10 A. Yes.
11 Q. Is it correct that the commander of the Novi Sad Corps at that
12 time was General Biorcevic?
13 A. I'm sorry, I didn't get the interpretation of the first and last
15 No. Andrija Biorcevic. I can help you, if that's who you mean.
16 Q. Thank you. Mr. Witness, is it correct that, when under control
17 of the JNA, this related to the 12th Novi Sad Corps? In other words, was
18 Arkan and his unit, during combat, under the control of the
19 12th Novi Sad
20 A. To tell you the truth, he would go always where the situation was
21 the most difficult, with his people. The general deployed him to the
22 most difficult places where combat was going on.
23 Q. Is it correct that Arkan took part in operations under the
24 command of the JNA Colonel Boro Ivanovic, the commander of the Osijek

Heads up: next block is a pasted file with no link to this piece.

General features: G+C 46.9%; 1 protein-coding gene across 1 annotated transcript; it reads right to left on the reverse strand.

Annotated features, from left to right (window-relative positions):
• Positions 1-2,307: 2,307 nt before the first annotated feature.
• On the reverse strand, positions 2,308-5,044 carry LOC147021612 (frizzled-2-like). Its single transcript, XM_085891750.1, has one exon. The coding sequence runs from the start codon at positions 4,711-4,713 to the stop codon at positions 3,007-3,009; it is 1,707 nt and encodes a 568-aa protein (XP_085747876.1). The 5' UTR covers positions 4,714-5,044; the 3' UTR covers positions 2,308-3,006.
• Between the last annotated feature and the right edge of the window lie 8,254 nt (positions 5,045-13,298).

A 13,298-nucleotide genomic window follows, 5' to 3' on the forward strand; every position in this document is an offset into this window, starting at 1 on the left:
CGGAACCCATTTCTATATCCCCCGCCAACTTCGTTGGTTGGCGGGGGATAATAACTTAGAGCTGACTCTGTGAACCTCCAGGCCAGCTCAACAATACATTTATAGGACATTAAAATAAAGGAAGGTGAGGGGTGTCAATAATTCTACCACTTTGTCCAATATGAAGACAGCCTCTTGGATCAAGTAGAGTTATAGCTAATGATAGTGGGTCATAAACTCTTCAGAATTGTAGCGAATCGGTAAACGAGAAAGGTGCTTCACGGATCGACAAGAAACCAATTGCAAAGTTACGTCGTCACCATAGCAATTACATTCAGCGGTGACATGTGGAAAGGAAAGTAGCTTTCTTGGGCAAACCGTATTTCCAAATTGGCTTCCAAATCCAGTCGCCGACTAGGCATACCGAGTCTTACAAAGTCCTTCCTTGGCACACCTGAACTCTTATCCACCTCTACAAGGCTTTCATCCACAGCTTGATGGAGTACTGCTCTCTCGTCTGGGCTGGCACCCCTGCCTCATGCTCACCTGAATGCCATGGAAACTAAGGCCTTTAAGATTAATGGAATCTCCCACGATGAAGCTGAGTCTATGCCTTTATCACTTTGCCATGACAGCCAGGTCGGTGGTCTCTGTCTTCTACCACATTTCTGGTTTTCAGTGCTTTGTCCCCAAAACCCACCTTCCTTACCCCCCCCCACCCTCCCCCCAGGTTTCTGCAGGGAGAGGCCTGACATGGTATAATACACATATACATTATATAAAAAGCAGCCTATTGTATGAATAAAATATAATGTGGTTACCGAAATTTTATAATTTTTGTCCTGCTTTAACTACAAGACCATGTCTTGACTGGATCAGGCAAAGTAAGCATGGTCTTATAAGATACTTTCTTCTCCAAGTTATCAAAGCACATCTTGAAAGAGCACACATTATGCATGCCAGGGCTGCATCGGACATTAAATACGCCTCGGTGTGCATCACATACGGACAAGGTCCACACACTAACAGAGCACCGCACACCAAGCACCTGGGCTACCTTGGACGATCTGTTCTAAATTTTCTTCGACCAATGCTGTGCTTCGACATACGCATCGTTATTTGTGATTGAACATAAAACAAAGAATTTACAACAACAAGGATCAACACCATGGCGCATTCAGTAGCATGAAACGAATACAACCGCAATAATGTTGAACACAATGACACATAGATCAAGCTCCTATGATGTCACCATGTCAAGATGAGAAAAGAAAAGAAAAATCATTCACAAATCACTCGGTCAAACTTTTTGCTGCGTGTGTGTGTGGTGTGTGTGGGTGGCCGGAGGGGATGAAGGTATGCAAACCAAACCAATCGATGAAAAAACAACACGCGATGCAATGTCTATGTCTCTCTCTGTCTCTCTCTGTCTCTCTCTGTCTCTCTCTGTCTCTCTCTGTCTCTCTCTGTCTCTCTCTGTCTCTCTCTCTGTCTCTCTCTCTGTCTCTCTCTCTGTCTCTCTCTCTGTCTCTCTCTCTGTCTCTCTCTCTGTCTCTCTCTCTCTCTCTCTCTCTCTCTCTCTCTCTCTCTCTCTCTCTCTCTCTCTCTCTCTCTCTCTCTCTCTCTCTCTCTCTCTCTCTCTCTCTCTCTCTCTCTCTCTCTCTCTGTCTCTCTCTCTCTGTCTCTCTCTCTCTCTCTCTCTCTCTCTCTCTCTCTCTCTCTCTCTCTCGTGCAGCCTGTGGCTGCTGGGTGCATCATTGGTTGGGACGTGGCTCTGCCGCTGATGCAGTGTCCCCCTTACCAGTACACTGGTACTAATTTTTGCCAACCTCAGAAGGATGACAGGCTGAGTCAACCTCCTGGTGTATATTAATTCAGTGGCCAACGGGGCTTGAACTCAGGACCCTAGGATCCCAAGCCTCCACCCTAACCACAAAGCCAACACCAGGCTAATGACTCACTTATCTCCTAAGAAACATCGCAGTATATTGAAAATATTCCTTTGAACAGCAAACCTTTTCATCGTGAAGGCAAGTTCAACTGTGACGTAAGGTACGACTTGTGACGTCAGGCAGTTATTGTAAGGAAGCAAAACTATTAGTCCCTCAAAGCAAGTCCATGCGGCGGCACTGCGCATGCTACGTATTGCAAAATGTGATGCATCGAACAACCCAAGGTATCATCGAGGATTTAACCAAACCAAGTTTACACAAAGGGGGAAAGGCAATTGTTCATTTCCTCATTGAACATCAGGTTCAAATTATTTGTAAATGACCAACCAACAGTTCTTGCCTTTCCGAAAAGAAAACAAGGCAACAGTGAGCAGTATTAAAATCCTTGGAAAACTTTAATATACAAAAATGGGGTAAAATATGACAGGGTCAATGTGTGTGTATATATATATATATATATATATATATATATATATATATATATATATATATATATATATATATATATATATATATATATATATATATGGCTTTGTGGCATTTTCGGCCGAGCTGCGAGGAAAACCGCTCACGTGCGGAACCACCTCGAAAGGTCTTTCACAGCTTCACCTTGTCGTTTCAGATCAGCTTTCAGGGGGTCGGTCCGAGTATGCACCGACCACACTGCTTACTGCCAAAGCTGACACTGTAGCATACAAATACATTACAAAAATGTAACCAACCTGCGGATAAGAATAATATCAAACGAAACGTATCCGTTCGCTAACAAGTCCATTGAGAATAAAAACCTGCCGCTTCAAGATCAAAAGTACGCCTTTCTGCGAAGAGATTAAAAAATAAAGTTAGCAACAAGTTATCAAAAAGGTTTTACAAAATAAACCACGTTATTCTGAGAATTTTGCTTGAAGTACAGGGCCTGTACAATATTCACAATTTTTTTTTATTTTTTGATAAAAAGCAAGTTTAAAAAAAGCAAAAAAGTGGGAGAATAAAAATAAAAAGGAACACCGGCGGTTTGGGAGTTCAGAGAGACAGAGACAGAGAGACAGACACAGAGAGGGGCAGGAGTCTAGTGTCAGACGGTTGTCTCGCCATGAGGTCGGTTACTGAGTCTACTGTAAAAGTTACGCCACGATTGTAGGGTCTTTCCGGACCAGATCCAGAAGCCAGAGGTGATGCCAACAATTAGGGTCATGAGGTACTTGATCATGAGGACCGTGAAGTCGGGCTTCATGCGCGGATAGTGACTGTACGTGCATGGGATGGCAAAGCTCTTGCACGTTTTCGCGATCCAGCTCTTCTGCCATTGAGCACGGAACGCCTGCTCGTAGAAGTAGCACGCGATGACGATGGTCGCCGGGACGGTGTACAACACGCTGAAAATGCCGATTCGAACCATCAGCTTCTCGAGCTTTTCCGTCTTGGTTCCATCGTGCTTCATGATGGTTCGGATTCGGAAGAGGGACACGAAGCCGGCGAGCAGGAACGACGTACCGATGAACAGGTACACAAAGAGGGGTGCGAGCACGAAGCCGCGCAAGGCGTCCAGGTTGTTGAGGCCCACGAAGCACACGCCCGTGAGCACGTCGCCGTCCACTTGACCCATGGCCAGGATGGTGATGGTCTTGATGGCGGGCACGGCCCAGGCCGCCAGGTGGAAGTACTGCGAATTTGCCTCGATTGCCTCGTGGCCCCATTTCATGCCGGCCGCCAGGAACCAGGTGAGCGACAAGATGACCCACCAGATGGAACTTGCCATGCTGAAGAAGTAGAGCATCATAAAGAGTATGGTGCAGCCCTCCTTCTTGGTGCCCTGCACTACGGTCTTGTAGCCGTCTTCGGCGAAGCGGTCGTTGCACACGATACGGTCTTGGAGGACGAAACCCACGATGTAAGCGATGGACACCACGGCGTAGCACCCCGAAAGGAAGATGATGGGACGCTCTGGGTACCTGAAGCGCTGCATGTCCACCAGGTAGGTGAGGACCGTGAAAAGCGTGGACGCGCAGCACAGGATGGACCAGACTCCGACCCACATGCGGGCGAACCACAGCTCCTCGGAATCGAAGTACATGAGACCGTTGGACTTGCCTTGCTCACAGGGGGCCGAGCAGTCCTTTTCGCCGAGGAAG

25 barrack in June, July 1991?
1 A. Yes.
2 Q. You testified yesterday that Arkan and the JNA were getting along
3 with each other. Do you agree with me that it was more than just getting
4 along with the JNA?
5 A. Well, I -- Andrija Biorcevic was there. He obeyed the commands.
6 After Andrija Biorcevic left, he no longer complied with any commands.
7 He actually behaved the way it suited him, but he did go to wherever he
8 was ordered to go.
9 Q. Mr. Witness, do you agree that Arkan's units remained under TO
10 command until 1993, when it left the Krajina?
11 A. No.
12 Q. Could you please explain why you don't agree with this comment of
13 the Defence?
14 A. In 1992, Croatia
15 deployed in our territory. At that time, we did not have the TO.
16 According to the signed agreement, we could only have police forces.